Dylan McDermott, left, Taissa Farmiga and Connie Britton star in "American… (Robert Zuckerman / FX )
"American Horror Story" (FX) is a big ol' brooding, baffling, ridiculous and occasionally compelling mess of a show. Never big fans of narrative convention, creators Ryan Murphy and Brad Falchuk have rejected the essential rule of horror — the unseen is more terrifying than the revealed — in favor of the same "more is more" theology that fuels their equally defiant "Glee." As a result, early episodes seem less concerned with telling a scary story than pelting the viewer with story lines, vignettes, disturbing imagery, psycho-sexual titillation and the odd moment of high camp.
The pilot starts off eerily enough, when, in 1978, twin boys break into an abandoned L.A. mansion. Strangely unmoved by a girl in a yellow dress standing in the overgrown yard who tells them they will die in there, the two proceed to trash the place, only to meet their foretold ends in the very creepy basement.
Here in the present, the house belongs to the Harmons, a family attempting to flee the horrors of their past by moving from Boston to Los Angeles. Vivien ("Friday Night Lights'" Connie Britton) was just recovering from a stillbirth when she discovered her husband, psychiatrist/college instructor Ben (Dylan McDermott), having sex with one of his students. With the blessing of their surly teen daughter Violet (Taissa Farmiga), they buy the strangely affordable, newly restored Victorian Gothic jewel of a house even after the Realtor discloses the fact that murder has been committed there. No, not those twin boys, but the previous owners, a gay couple recently found dead by murder-suicide. So recently, in fact, that they left their latex catsuit in the attic.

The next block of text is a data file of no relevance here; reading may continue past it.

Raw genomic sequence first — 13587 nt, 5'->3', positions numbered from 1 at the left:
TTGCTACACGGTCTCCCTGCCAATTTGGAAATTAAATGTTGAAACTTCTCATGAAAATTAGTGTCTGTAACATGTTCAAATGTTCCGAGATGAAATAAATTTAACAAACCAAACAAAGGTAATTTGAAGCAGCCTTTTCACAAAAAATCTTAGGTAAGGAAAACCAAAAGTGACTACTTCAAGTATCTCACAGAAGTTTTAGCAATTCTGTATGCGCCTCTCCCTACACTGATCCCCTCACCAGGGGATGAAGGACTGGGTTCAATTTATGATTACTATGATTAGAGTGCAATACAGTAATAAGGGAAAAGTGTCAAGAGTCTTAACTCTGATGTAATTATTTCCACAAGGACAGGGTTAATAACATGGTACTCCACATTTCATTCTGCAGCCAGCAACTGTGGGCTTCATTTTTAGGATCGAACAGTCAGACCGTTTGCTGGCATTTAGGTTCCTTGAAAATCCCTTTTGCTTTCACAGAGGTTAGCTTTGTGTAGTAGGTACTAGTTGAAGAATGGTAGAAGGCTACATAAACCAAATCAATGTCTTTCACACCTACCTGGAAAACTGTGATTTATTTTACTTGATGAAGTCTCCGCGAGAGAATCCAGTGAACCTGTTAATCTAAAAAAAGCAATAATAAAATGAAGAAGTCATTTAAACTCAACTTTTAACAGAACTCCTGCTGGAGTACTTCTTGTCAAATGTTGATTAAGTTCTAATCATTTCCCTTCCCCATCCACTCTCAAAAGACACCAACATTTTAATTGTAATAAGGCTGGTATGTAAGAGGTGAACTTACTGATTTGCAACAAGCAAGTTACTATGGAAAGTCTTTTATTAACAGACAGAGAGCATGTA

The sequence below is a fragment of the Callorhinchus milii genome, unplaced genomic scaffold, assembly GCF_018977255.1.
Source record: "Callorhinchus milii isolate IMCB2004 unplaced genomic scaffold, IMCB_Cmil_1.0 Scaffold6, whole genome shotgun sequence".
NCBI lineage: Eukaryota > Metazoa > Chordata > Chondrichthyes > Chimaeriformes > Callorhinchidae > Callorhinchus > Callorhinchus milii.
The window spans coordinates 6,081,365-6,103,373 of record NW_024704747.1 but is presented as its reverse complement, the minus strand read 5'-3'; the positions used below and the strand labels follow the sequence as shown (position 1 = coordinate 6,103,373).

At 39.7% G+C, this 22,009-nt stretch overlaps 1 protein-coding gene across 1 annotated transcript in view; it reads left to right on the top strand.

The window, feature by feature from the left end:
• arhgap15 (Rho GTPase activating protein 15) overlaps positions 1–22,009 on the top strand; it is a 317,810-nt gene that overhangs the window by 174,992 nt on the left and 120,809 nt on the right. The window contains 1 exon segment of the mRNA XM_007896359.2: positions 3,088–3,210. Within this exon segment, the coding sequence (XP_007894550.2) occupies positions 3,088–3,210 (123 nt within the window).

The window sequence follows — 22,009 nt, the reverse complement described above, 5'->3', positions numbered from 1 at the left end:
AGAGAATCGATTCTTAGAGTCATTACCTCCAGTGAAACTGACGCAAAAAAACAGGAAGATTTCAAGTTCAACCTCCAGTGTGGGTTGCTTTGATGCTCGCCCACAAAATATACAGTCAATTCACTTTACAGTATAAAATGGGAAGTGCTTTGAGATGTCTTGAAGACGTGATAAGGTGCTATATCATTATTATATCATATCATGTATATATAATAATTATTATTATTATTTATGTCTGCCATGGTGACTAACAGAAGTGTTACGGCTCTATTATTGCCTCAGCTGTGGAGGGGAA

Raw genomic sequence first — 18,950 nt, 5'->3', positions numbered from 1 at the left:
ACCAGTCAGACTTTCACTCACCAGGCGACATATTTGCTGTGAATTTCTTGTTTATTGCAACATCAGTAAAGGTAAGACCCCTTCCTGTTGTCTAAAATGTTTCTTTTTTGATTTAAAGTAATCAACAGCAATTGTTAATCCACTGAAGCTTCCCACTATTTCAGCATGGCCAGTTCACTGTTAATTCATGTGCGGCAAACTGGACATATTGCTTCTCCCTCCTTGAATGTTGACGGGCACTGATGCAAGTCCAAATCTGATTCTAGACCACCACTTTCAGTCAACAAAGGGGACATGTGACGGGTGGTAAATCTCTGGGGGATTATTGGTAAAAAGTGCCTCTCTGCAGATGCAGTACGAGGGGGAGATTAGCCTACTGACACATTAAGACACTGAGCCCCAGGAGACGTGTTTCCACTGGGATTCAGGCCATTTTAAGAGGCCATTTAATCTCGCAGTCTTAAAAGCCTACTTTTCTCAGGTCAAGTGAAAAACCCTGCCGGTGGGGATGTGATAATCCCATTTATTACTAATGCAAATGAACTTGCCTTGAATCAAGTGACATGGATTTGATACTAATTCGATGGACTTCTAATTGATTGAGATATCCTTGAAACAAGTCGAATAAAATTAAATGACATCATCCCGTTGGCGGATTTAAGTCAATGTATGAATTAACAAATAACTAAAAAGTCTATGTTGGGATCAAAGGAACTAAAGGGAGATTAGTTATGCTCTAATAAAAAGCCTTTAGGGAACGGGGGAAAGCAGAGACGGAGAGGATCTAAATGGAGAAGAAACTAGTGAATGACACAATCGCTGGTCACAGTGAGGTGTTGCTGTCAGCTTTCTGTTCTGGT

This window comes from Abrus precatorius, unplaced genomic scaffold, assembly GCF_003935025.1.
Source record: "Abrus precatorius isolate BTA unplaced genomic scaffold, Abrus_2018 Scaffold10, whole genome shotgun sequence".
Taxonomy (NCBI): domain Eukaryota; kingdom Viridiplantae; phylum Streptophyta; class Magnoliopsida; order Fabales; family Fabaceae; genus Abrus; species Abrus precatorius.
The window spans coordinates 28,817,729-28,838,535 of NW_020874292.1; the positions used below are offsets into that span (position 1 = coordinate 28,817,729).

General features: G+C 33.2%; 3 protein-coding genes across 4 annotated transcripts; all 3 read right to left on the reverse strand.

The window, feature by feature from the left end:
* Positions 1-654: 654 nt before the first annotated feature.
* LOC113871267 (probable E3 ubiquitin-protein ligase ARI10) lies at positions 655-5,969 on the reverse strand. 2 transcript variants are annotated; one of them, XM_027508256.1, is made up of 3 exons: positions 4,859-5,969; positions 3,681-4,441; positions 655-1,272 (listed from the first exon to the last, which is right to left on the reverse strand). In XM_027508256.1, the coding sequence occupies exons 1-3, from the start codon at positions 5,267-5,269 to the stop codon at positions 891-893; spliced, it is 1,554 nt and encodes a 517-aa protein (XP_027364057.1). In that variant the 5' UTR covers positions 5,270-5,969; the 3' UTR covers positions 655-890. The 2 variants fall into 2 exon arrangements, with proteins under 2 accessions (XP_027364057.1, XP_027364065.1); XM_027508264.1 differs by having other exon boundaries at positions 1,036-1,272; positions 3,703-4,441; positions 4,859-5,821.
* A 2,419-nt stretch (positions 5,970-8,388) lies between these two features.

The ghosties, ghoulies and long-legged beasties assemble with nerve-jangling rapidity. In addition to the thing skittering around in the basement, there's intrusive neighbor Constance (Jessica Lange, in glorious blood-and-moonlight-on-magnolias mode) and her daughter, Adelaide (Jamie Brewer), who has Down syndrome and is the now-adult prophetic girl in the yellow dress. Moira, the housekeeper, comes in two flavors: a middle-aged Frances Conroy when Vivien sees her, and a sexy young Alexandra Breckenridge for Ben. Tate (Evan Peters), a teen with murderous thoughts, arrives as Ben's patient and quickly makes himself at home, while Larry (Denis O'Hare), another previous owner, offers Ben a warning.
There are also nightmares of a less supernatural sort — the kids at Violet's school are crazy hateful, Vivien has phobia issues and Ben is torn between anger and guilt — because that's the point of monsters. They personify what we fear in ourselves. In these days of lovelorn vampires and hunky werewolves, it's gratifying to see ghosts being treated with the respect they deserve.
It's too bad that Murphy and Falchuk feel that they have to stab us in the face with the metaphor, and everything else for that matter. From the cheesy porn come-hithers of Moira to the seemingly endless succession of murders committed in the house, "American Horror Story" is frantic in a way that diffuses rather than intensifies the goose-bump factor.
It's structured, in fact, a bit like "Glee" — exposition created to showcase the big numbers, in this case, the revelation of some new manifestation of evil and/or depravity. Not surprisingly, the two shows share a similar problem — too many ideas and not enough storytelling. But horror is the most delicate and difficult genre, requiring an exquisite balance of anticipation and action. Stomp down those basement stairs too loudly or too often and horror collapses into camp, which "American Horror Story" unfortunately does upon more than one occasion.
Even so, it's difficult to look away. McDermott is lost, but Britton miraculously manages to shoulder the weight of even the most outrageous moments, including a sex scene involving that latex catsuit, which is horrifying mainly because the thing has been sitting in the attic without benefit of dry cleaning. Conroy is creepy and fascinating, O'Hare brilliant as always, and Lange, well, Lange is simply marvelous — she doesn't just chew the scenery, she spits it into her hand and uses it to make hallucinogenic tea.
It's Britton and Lange, along with the thing in the basement, that keep you wondering what will happen next, and hoping it will be a lot less hectic and anything goes than the first three episodes. Because even with all the zombies and the vampires, there's always room for a good "American Horror Story."